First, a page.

If I think I/O is a problem, I will run a SQL Profiler Trace and parse it with my favorite parsing tool and sort by Reads or Writes (typically in my systems if I/O is a problem it is reads... there is probably a table scan or index scan someplace most of the time that can be better implemented through better code, better indexing or a better table/normalization structure) and find the worst queries.

As colin has said earlier (and in numerous posts ) if you have a lot of reads you are bringing in a lot of data and possibly flushing out your cache and definitely using (over?) your disks and CPU..

Take your reads multiply by 8 and divide by 1024 twice. This is number of GB you are reading. I have seen a horribly written query perform 23,000,000 reads on a database whose total size is only 5GB!!

So I like looking at the "simple" things first. That normally solves the biggest headaches.

Post #305563
Posted Sunday, September 03, 2006 7:27 AM
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I just created this and the

 

select cisc.objectname, cisc.indexname, ic.scans, floor(scans*cisc.averagerecordsize) as flow
from IndexCaptureSummary ic
inner join CompileIndexesShowContig cisc on cisc.objectid = ic.objectid and cisc.indexid = ic.indexid
order by flow desc

works but if you have a table with no pk or no index and just say rowid it does not pick that up...thats so on the

two tables i added default of
'' for both...
one would come in as Null and the other as blank..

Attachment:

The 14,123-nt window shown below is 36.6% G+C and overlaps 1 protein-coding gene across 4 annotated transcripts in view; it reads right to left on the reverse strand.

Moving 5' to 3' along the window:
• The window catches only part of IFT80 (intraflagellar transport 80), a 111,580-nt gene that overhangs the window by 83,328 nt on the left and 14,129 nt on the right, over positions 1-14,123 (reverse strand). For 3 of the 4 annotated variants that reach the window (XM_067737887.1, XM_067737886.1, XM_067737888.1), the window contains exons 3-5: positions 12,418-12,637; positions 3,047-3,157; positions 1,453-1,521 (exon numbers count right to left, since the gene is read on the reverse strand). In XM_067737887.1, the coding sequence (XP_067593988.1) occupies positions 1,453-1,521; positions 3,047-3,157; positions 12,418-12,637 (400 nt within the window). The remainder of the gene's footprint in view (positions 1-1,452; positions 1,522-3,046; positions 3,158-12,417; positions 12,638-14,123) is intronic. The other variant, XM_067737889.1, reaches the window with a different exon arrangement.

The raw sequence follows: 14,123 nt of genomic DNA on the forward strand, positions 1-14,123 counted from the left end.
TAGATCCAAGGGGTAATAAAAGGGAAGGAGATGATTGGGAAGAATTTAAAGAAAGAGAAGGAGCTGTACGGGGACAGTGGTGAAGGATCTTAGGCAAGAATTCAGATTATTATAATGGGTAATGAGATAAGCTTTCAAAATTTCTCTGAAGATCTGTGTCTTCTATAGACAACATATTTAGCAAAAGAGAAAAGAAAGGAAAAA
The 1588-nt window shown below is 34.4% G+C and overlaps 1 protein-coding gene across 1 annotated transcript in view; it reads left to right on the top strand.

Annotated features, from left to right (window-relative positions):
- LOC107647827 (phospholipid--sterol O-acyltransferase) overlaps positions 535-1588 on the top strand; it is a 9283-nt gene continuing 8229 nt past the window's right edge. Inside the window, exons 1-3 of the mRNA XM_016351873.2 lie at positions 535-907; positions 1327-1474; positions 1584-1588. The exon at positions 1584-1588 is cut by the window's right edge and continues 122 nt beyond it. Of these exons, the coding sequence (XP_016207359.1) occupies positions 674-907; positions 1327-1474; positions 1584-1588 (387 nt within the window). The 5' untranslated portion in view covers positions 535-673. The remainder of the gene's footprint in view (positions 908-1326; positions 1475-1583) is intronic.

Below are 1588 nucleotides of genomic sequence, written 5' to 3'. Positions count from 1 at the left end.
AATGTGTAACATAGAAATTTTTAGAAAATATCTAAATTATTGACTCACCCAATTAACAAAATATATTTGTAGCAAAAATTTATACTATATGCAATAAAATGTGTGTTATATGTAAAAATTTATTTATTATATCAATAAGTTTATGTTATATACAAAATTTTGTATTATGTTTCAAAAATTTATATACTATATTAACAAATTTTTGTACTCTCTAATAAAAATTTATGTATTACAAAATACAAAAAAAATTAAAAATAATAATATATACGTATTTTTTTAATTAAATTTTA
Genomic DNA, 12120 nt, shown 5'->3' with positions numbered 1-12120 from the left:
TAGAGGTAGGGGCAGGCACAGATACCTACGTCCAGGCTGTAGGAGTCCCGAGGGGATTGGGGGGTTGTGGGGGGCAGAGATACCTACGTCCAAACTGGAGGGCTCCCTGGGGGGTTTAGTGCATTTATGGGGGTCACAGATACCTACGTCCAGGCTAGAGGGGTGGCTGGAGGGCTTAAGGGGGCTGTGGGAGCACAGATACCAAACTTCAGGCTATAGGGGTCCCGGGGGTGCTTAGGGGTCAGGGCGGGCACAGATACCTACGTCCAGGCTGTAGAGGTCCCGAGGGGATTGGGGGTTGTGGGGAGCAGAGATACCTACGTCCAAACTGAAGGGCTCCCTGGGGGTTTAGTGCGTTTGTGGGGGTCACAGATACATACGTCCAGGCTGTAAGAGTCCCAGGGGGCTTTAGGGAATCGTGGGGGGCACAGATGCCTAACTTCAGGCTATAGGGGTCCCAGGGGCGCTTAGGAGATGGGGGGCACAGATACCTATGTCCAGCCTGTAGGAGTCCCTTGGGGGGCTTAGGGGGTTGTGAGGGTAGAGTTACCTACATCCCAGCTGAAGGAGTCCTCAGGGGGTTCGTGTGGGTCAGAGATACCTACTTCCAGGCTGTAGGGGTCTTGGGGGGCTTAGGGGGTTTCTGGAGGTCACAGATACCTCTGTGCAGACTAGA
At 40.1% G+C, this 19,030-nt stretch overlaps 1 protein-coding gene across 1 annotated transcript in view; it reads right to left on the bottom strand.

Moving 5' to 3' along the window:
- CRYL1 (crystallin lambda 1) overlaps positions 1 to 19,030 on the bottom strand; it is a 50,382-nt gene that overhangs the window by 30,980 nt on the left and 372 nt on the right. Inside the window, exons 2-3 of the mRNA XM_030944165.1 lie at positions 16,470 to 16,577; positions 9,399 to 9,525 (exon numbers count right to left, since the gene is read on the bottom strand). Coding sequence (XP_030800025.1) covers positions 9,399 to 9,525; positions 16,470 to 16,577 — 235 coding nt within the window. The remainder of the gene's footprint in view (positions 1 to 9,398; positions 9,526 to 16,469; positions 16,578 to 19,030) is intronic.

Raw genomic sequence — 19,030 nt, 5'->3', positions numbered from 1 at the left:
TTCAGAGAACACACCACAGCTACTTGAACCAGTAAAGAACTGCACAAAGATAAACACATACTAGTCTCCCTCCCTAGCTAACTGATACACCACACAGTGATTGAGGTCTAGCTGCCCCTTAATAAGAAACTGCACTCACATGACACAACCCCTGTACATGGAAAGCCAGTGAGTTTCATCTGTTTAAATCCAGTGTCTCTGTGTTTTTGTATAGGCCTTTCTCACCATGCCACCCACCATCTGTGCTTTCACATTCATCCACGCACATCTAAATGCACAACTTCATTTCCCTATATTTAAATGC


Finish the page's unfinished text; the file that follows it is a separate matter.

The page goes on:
SET THE INDEXID default '' on CompileIndexesShowContig and INDEXCAPTURE

Also the sum(*) i changed to count(*)
insert into IndexCaptureSummary (ObjectId, IndexID, Scans)
select objectid, indexid, count(*) as scans
from IndexCapture
group by objectid, indexid

Lets say its taking the AverageScans...what if you only select 5 records from a table and another day you select all records...(then would this be a bit misleading) as the i/o is reduced with smaller selects...(Anyone know how to change it so that rows could be incorporated into this )

I like it alot............

Post #305871
Posted Sunday, September 03, 2006 7:30 AM
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The article certainly gives a slant on object usage, however I'd suggest a sql statement vs reads, writes, cpu, duration is of much greater value

How do you measure this part...aswell..that be useful to

Post #305872
Posted Tuesday, October 17, 2006 2:02 PM
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My approach was to use the Scans: Stopped event class to capture the scans. It includes the number of pages read in each scan. I use that number multiplied by the number of scans to calculate the data flow.
Post #316049
Posted Thursday, August 30, 2007 7:51 AM
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Awesome article - just have to see if I can truly put it to practical use.
Post #395122
Posted Tuesday, September 04, 2007 5:05 AM
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Really pedagogical - easy to follow flow of article/method, and very nice with a proposed solution!
Post #396026
Posted Monday, March 30, 2009 10:06 AM
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Can someone please tell me how the raw data from the (SQL Profiler) gets into the table IndexCapture?

Thank you,
Anil.
Post #686269